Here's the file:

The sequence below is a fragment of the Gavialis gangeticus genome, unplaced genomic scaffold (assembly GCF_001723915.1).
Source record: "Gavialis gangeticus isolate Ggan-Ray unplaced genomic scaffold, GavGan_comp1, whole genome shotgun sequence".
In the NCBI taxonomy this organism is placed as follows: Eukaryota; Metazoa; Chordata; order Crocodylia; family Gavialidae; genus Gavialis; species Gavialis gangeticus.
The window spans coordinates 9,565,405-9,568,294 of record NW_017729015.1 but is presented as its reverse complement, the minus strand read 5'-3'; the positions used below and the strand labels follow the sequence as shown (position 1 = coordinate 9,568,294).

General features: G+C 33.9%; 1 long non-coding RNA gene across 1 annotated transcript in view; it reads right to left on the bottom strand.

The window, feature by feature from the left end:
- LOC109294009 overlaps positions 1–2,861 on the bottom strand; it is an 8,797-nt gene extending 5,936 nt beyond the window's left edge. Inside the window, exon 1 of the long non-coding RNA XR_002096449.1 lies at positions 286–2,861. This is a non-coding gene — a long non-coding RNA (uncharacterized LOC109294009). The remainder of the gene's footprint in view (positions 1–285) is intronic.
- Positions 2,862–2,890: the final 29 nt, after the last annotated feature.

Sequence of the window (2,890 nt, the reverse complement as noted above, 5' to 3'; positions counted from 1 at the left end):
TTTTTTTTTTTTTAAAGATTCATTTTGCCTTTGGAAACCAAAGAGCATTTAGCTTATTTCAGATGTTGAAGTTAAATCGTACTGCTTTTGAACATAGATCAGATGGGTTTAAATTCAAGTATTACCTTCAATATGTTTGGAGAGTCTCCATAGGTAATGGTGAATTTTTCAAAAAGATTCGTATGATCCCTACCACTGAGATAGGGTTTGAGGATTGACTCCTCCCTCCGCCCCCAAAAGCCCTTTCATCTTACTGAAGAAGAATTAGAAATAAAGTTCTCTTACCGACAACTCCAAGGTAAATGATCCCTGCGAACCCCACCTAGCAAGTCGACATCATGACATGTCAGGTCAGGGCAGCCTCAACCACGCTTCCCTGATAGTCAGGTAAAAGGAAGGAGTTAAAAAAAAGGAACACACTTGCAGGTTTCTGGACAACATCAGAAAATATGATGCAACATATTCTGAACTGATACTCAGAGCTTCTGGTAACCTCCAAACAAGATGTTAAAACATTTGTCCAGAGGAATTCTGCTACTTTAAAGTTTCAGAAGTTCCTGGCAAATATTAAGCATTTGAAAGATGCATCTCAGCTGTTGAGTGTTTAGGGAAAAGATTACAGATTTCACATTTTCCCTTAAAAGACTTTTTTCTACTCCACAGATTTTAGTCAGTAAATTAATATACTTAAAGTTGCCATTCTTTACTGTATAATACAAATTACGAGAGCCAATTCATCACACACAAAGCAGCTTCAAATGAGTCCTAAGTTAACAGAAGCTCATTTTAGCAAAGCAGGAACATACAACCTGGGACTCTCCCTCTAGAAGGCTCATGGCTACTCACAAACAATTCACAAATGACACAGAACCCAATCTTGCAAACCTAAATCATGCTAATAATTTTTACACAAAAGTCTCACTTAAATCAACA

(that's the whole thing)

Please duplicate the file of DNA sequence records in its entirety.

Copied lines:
The sequence below is a fragment of the Gavialis gangeticus genome, unplaced genomic scaffold (assembly GCF_001723915.1).
Source record: "Gavialis gangeticus isolate Ggan-Ray unplaced genomic scaffold, GavGan_comp1, whole genome shotgun sequence".
In the NCBI taxonomy this organism is placed as follows: Eukaryota; Metazoa; Chordata; order Crocodylia; family Gavialidae; genus Gavialis; species Gavialis gangeticus.
The window spans coordinates 9,565,405-9,568,294 of record NW_017729015.1 but is presented as its reverse complement, the minus strand read 5'-3'; the positions used below and the strand labels follow the sequence as shown (position 1 = coordinate 9,568,294).

General features: G+C 33.9%; 1 long non-coding RNA gene across 1 annotated transcript in view; it reads right to left on the bottom strand.

The window, feature by feature from the left end:
- LOC109294009 overlaps positions 1–2,861 on the bottom strand; it is an 8,797-nt gene extending 5,936 nt beyond the window's left edge. Inside the window, exon 1 of the long non-coding RNA XR_002096449.1 lies at positions 286–2,861. This is a non-coding gene — a long non-coding RNA (uncharacterized LOC109294009). The remainder of the gene's footprint in view (positions 1–285) is intronic.
- Positions 2,862–2,890: the final 29 nt, after the last annotated feature.

Sequence of the window (2,890 nt, the reverse complement as noted above, 5' to 3'; positions counted from 1 at the left end):
TTTTTTTTTTTTTAAAGATTCATTTTGCCTTTGGAAACCAAAGAGCATTTAGCTTATTTCAGATGTTGAAGTTAAATCGTACTGCTTTTGAACATAGATCAGATGGGTTTAAATTCAAGTATTACCTTCAATATGTTTGGAGAGTCTCCATAGGTAATGGTGAATTTTTCAAAAAGATTCGTATGATCCCTACCACTGAGATAGGGTTTGAGGATTGACTCCTCCCTCCGCCCCCAAAAGCCCTTTCATCTTACTGAAGAAGAATTAGAAATAAAGTTCTCTTACCGACAACTCCAAGGTAAATGATCCCTGCGAACCCCACCTAGCAAGTCGACATCATGACATGTCAGGTCAGGGCAGCCTCAACCACGCTTCCCTGATAGTCAGGTAAAAGGAAGGAGTTAAAAAAAAGGAACACACTTGCAGGTTTCTGGACAACATCAGAAAATATGATGCAACATATTCTGAACTGATACTCAGAGCTTCTGGTAACCTCCAAACAAGATGTTAAAACATTTGTCCAGAGGAATTCTGCTACTTTAAAGTTTCAGAAGTTCCTGGCAAATATTAAGCATTTGAAAGATGCATCTCAGCTGTTGAGTGTTTAGGGAAAAGATTACAGATTTCACATTTTCCCTTAAAAGACTTTTTTCTACTCCACAGATTTTAGTCAGTAAATTAATATACTTAAAGTTGCCATTCTTTACTGTATAATACAAATTACGAGAGCCAATTCATCACACACAAAGCAGCTTCAAATGAGTCCTAAGTTAACAGAAGCTCATTTTAGCAAAGCAGGAACATACAACCTGGGACTCTCCCTCTAGAAGGCTCATGGCTACTCACAAACAATTCACAAATGACACAGAACCCAATCTTGCAAACCTAAATCATGCTAATAATTTTTACACAAAAGTCTCACTTAAATCAACA